Cloud computing is the delivery of computing as a service rather than a product, whereby shared resources, software, and information are provided to computers and other devices as a utility over a network ....

. A recent article by Applied Radiology said, "As the digital-imaging realm is embraced across the healthcare enterprise, the swift transition from terabytes to petabytes of data has put radiology on the brink of information overload. Cloud computing offers the imaging department of the future the tools to manage data much more intelligently."

Use in pharmaceutical clinical trials

Medical imaging has become a major tool in clinical trials since it enables rapid diagnosis with visualization and quantitative assessment.

A typical clinical trial
Clinical trial
Clinical trials are a set of procedures in medical research and drug development that are conducted to allow safety and efficacy data to be collected for health interventions...

 goes through multiple phases and can take up to eight years. Clinical endpoint
Clinical endpoint
In a clinical research trial, a clinical endpoint generally refers to occurrence of a disease, symptom, sign or laboratory abnormality that constitutes one of the target outcomes of the trial, but may also refer to any such disease or sign that strongly motivates the withdrawal of that individual...

s or outcomes are used to determine whether the therapy is safe and effective. Once a patient reaches the endpoint, he/she is generally excluded from further experimental interaction. Trials that rely solely on clinical endpoint
Clinical endpoint
In a clinical research trial, a clinical endpoint generally refers to occurrence of a disease, symptom, sign or laboratory abnormality that constitutes one of the target outcomes of the trial, but may also refer to any such disease or sign that strongly motivates the withdrawal of that individual...

s are very costly as they have long durations and tend to need large number of patients.

In contrast to clinical endpoints, surrogate endpoint
Surrogate endpoint
In clinical trials, a surrogate endpoint is a measure of effect of a certain treatment that may correlate with a real clinical endpoint but doesn't necessarily have a guaranteed relationship...

s have been shown to cut down the time required to confirm whether a drug has clinical benefits. Imaging biomarkers (a characteristic that is objectively measured by an imaging technique, which is used as an indicator of pharmacological response to a therapy) and surrogate endpoints have shown to facilitate the use of small group sizes, obtaining quick results with good statistical power.

Imaging is able to reveal subtle change that is indicative of the progression of therapy that may be missed out by more subjective, traditional approaches. Statistical bias is reduced as the findings are evaluated without any direct patient contact.

For example, measurement of tumour shrinkage is a commonly used surrogate endpoint in solid tumour response evaluation. This allows for faster and more objective assessment of the effects of anticancer drugs. In evaluating the extent of Alzheimer’s disease, it is still prevalent to use behavioural and cognitive tests. MRI scans on the entire brain can accurately pinpoint hippocampal atrophy rate while PET scans is able to measure the brain’s metabolic activity by measuring regional glucose metabolism.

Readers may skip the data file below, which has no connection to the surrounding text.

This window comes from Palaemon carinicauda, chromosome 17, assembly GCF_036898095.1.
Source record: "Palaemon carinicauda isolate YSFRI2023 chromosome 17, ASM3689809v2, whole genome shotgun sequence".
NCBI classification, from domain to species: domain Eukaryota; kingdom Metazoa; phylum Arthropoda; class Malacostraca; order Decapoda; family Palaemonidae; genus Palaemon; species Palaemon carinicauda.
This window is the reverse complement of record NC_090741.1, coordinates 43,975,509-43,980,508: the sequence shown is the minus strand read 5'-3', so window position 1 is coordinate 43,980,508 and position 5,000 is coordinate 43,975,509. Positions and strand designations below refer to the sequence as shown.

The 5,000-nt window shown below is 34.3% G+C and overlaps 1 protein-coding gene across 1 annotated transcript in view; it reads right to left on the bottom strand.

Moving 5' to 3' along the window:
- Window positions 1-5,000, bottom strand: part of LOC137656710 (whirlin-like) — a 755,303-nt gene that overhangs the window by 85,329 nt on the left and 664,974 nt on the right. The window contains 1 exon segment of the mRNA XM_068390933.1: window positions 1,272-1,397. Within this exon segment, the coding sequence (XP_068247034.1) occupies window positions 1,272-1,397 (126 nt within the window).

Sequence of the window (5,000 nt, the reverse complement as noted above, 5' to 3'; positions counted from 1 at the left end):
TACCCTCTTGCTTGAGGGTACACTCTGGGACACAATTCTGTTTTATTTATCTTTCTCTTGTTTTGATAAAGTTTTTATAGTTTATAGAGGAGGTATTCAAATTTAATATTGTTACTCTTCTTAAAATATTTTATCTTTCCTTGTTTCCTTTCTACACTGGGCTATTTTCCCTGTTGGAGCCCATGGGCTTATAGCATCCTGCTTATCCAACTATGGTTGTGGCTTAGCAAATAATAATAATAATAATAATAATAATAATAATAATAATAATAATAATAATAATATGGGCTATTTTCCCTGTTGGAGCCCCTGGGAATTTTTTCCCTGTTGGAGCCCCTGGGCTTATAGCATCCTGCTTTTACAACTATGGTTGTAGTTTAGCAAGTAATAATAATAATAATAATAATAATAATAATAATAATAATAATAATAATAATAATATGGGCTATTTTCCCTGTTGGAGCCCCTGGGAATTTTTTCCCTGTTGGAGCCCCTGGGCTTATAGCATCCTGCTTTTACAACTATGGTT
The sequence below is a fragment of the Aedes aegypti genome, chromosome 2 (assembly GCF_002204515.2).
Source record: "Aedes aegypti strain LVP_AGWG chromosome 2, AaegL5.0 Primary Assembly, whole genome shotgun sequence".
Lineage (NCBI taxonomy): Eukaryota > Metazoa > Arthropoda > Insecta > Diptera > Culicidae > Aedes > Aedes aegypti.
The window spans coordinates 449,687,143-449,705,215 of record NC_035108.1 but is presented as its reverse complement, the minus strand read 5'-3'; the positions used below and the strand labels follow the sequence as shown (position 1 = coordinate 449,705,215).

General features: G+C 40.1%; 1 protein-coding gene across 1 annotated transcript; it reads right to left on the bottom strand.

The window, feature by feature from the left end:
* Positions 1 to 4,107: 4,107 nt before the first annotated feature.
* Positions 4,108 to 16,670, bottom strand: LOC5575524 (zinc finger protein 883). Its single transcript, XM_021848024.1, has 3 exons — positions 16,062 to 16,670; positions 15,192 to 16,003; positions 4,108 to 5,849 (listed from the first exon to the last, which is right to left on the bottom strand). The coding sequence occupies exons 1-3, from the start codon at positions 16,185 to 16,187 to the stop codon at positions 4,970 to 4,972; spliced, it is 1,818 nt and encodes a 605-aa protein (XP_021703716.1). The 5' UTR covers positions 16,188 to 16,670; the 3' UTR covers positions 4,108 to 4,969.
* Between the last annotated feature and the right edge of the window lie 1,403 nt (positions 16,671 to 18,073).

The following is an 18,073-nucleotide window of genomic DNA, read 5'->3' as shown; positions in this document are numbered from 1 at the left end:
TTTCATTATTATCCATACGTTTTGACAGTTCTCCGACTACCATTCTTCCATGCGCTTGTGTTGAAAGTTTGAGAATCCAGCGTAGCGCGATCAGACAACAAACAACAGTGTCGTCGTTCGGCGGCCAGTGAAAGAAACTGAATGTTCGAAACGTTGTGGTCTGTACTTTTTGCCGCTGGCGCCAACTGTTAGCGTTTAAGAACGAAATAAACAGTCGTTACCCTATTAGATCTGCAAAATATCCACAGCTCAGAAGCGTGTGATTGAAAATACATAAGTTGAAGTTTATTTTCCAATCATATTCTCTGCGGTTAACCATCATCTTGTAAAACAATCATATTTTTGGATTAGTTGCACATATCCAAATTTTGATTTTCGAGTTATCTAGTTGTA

An imaging-based trial will usually be made up of three components:
  1. A realistic imaging protocol. The protocol is an outline that standardizes (as far as practically possible) the way in which the images are acquired using the various modalities (PET
    Positron emission tomography
    Positron emission tomography is nuclear medicine imaging technique that produces a three-dimensional image or picture of functional processes in the body. The system detects pairs of gamma rays emitted indirectly by a positron-emitting radionuclide , which is introduced into the body on a...

    , SPECT, CT
    Computed tomography
    X-ray computed tomography or Computer tomography , is a medical imaging method employing tomography created by computer processing...

    , MRI
    Magnetic resonance imaging
    Magnetic resonance imaging , nuclear magnetic resonance imaging , or magnetic resonance tomography is a medical imaging technique used in radiology to visualize detailed internal structures...

    ). It covers the specifics in which images are to be stored, processed and evaluated.
  2. An imaging centre that is responsible for collecting the images, perform quality control and provide tools for data storage, distribution and analysis. It is important for images acquired at different time points are displayed in a standardised format to maintain the reliability of the evaluation. Certain specialised imaging contract research organizations provide to end medical imaging services, from protocol design and site management through to data quality assurance and image analysis.
  3. Clinical sites that recruit patients to generate the images to send back to the imaging centre.

See also

  • Preclinical imaging
    Preclinical imaging
    Preclinical imaging is the visualization of animals for research purposes, such as drug development. Imaging modalities have long been crucial to the researcher in observing changes, either at the organ, tissue, cell, or molecular level, in animals responding to physiological or environmental changes...

  • Cardiac PET
    Cardiac PET
    Cardiac PET is a form of diagnostic imaging in which patients are evaluated using a PET scanner after intravenously injected with a radioisotope...